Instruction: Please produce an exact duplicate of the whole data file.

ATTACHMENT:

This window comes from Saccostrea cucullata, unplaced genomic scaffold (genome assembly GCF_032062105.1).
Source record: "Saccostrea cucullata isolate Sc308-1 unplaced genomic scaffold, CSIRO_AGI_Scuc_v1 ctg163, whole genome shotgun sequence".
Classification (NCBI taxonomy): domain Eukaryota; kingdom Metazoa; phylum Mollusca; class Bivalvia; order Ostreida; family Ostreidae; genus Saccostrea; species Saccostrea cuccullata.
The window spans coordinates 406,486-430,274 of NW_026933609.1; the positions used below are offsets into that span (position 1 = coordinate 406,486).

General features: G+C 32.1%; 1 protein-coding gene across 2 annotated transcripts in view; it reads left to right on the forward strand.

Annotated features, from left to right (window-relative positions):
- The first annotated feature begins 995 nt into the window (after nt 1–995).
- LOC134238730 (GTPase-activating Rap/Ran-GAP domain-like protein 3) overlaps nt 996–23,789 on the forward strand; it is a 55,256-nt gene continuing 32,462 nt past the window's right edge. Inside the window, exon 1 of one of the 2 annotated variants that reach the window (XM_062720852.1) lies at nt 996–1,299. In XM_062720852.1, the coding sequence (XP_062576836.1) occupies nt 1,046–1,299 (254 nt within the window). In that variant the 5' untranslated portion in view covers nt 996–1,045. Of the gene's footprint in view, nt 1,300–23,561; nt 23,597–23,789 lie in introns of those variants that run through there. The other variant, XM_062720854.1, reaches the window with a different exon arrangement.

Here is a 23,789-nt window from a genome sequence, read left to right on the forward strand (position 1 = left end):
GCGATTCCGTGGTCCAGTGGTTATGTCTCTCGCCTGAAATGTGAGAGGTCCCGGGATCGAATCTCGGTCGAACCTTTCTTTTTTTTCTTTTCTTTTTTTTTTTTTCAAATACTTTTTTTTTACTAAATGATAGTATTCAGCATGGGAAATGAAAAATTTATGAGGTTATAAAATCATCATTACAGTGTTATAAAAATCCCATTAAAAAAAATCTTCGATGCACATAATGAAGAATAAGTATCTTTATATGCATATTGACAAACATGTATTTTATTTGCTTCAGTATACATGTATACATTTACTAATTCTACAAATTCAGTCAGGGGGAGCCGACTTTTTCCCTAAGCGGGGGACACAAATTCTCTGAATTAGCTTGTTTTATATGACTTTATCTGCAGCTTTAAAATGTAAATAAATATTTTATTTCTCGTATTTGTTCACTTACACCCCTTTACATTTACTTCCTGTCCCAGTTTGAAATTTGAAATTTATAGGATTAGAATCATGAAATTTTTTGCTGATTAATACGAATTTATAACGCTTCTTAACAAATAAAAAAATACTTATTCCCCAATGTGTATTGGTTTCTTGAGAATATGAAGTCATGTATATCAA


This window comes from Saccostrea cucullata, unplaced genomic scaffold (genome assembly GCF_032062105.1).
Source record: "Saccostrea cucullata isolate Sc308-1 unplaced genomic scaffold, CSIRO_AGI_Scuc_v1 ctg163, whole genome shotgun sequence".
Classification (NCBI taxonomy): domain Eukaryota; kingdom Metazoa; phylum Mollusca; class Bivalvia; order Ostreida; family Ostreidae; genus Saccostrea; species Saccostrea cuccullata.
The window spans coordinates 406,486-430,274 of NW_026933609.1; the positions used below are offsets into that span (position 1 = coordinate 406,486).

General features: G+C 32.1%; 1 protein-coding gene across 2 annotated transcripts in view; it reads left to right on the forward strand.

Annotated features, from left to right (window-relative positions):
- The first annotated feature begins 995 nt into the window (after nt 1–995).
- LOC134238730 (GTPase-activating Rap/Ran-GAP domain-like protein 3) overlaps nt 996–23,789 on the forward strand; it is a 55,256-nt gene continuing 32,462 nt past the window's right edge. Inside the window, exon 1 of one of the 2 annotated variants that reach the window (XM_062720852.1) lies at nt 996–1,299. In XM_062720852.1, the coding sequence (XP_062576836.1) occupies nt 1,046–1,299 (254 nt within the window). In that variant the 5' untranslated portion in view covers nt 996–1,045. Of the gene's footprint in view, nt 1,300–23,561; nt 23,597–23,789 lie in introns of those variants that run through there. The other variant, XM_062720854.1, reaches the window with a different exon arrangement.

Here is a 23,789-nt window from a genome sequence, read left to right on the forward strand (position 1 = left end):
GCGATTCCGTGGTCCAGTGGTTATGTCTCTCGCCTGAAATGTGAGAGGTCCCGGGATCGAATCTCGGTCGAACCTTTCTTTTTTTTCTTTTCTTTTTTTTTTTTTCAAATACTTTTTTTTTACTAAATGATAGTATTCAGCATGGGAAATGAAAAATTTATGAGGTTATAAAATCATCATTACAGTGTTATAAAAATCCCATTAAAAAAAATCTTCGATGCACATAATGAAGAATAAGTATCTTTATATGCATATTGACAAACATGTATTTTATTTGCTTCAGTATACATGTATACATTTACTAATTCTACAAATTCAGTCAGGGGGAGCCGACTTTTTCCCTAAGCGGGGGACACAAATTCTCTGAATTAGCTTGTTTTATATGACTTTATCTGCAGCTTTAAAATGTAAATAAATATTTTATTTCTCGTATTTGTTCACTTACACCCCTTTACATTTACTTCCTGTCCCAGTTTGAAATTTGAAATTTATAGGATTAGAATCATGAAATTTTTTGCTGATTAATACGAATTTATAACGCTTCTTAACAAATAAAAAAATACTTATTCCCCAATGTGTATTGGTTTCTTGAGAATATGAAGTCATGTATATCAA